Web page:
When Apple announced the ability of content providers to offer in-app purchases of their goods, newspapers and magazines breathed a small sigh of relief.  The Internet age has left traditional print a bit in the dust.

Over the recent weeks I have noticed several old-school publishers, The Economist in particular, offering their magazine to subscribers as iOS application.  A user grabs the app from the Apple App Store and when running it they can purchase a single issue or become a subscriber right while in the app.  How convenient is this?  I love it.

The issue is downloaded to the iOS device for later consumption.   Here is the kicker, it appears to be downloaded and probably most of the content is,  but the cord is not cut back to the mothership.  I received this email today:


Interesting..I may be unable to access The Economist on iPhone and iPad.  Why should this be?  If I downloaded the issue to my iPad I should be able to read the purchased content regardless of their backend.

Maybe they embed some analytics, make calls to a server or display ads served from their servers, but that should not render my reading experience useless.  I should be able to be in the most remote part of the world, or on a plane for that matter, devoid of WiFi or cell service and be able to read my copy of The Economist without issue on my iPad.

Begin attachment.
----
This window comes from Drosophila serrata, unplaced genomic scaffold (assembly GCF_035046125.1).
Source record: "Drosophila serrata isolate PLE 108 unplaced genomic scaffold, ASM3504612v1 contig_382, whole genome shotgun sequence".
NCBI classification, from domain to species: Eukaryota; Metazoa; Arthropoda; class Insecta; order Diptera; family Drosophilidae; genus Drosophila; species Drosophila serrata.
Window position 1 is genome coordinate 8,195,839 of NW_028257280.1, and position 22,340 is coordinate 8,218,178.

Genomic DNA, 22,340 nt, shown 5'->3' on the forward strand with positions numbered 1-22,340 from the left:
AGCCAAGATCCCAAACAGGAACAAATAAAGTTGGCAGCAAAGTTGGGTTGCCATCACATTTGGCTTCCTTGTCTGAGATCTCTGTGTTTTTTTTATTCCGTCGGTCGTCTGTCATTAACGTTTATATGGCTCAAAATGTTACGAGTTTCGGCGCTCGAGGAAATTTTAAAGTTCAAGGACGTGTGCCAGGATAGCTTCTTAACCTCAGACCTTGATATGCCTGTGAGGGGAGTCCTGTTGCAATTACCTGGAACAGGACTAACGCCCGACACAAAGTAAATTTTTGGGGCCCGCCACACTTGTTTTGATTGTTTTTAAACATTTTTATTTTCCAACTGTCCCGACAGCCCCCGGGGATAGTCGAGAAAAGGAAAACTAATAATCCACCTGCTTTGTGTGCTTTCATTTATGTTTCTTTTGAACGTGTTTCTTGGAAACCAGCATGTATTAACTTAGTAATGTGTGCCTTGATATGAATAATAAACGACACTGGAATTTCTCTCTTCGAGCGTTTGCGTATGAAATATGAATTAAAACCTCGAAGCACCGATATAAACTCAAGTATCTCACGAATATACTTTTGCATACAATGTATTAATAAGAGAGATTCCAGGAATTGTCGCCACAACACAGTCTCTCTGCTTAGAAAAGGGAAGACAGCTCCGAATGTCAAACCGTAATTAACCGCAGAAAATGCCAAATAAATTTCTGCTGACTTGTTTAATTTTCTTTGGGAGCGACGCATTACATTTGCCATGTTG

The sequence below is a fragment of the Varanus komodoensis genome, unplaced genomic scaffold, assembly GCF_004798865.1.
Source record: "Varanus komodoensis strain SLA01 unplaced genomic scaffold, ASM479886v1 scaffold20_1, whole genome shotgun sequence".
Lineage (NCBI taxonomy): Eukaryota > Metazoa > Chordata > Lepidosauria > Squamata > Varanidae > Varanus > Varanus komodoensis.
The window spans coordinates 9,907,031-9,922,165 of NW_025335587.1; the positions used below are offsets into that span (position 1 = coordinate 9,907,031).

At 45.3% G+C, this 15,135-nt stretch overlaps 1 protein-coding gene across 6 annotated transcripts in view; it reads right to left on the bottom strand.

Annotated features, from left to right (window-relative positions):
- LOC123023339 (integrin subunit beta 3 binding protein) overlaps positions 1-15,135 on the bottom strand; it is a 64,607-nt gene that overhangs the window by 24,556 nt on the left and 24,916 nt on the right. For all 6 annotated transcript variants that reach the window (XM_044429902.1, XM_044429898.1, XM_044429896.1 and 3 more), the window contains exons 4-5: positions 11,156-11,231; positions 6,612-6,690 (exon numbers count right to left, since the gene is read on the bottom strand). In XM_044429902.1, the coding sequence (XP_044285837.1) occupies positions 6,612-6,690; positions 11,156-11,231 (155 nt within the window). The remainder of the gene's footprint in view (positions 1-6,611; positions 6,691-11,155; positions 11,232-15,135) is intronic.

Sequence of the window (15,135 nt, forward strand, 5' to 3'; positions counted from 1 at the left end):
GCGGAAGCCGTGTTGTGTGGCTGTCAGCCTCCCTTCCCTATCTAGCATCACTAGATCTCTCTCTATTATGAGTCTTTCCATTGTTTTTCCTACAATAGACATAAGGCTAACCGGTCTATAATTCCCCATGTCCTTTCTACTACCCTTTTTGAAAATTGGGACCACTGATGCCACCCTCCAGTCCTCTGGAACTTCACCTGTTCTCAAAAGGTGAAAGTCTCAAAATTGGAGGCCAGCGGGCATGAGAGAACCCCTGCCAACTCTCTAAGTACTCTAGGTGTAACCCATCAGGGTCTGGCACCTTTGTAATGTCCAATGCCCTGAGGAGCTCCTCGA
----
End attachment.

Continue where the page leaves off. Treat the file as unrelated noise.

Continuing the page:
If mobile applications offering content to me aren’t going to be able to function without Internet connectivity, they are going to fail.  I would not buy a subscription or a single issue if I can’t acquire the content and have no further obligation from the publisher.

I see no legitimate reason I should be required to have a connection to view my purchased content, from any application, any time or place.

Dear Android, More is not Necessarily Better

Marco Arment had a great and timely post about the future of Android over the weekend.  It’s timely because I had just gone through the whole iPhone on AT&T to Android on Verizon to iPhone on Verizon journey and his words rang true.  I had just wrote about the experience last week.

I had experienced the exact pain points Marco mentions:

We’re talking about Android… which has terrible development economics hindered by severe frag mentation and poor payment integration, and is not generally used by most of the influential people needed to spread the word on new services.

Google reports fantastic adoption of Android devices across all the major carriers, which is great but where are the influential tech people cheering for Android from the rooftops?  Well, nobody I can recall but iOS on the other hand…

Marco’s post was a response to Fred Wilson’s post of last week about Android: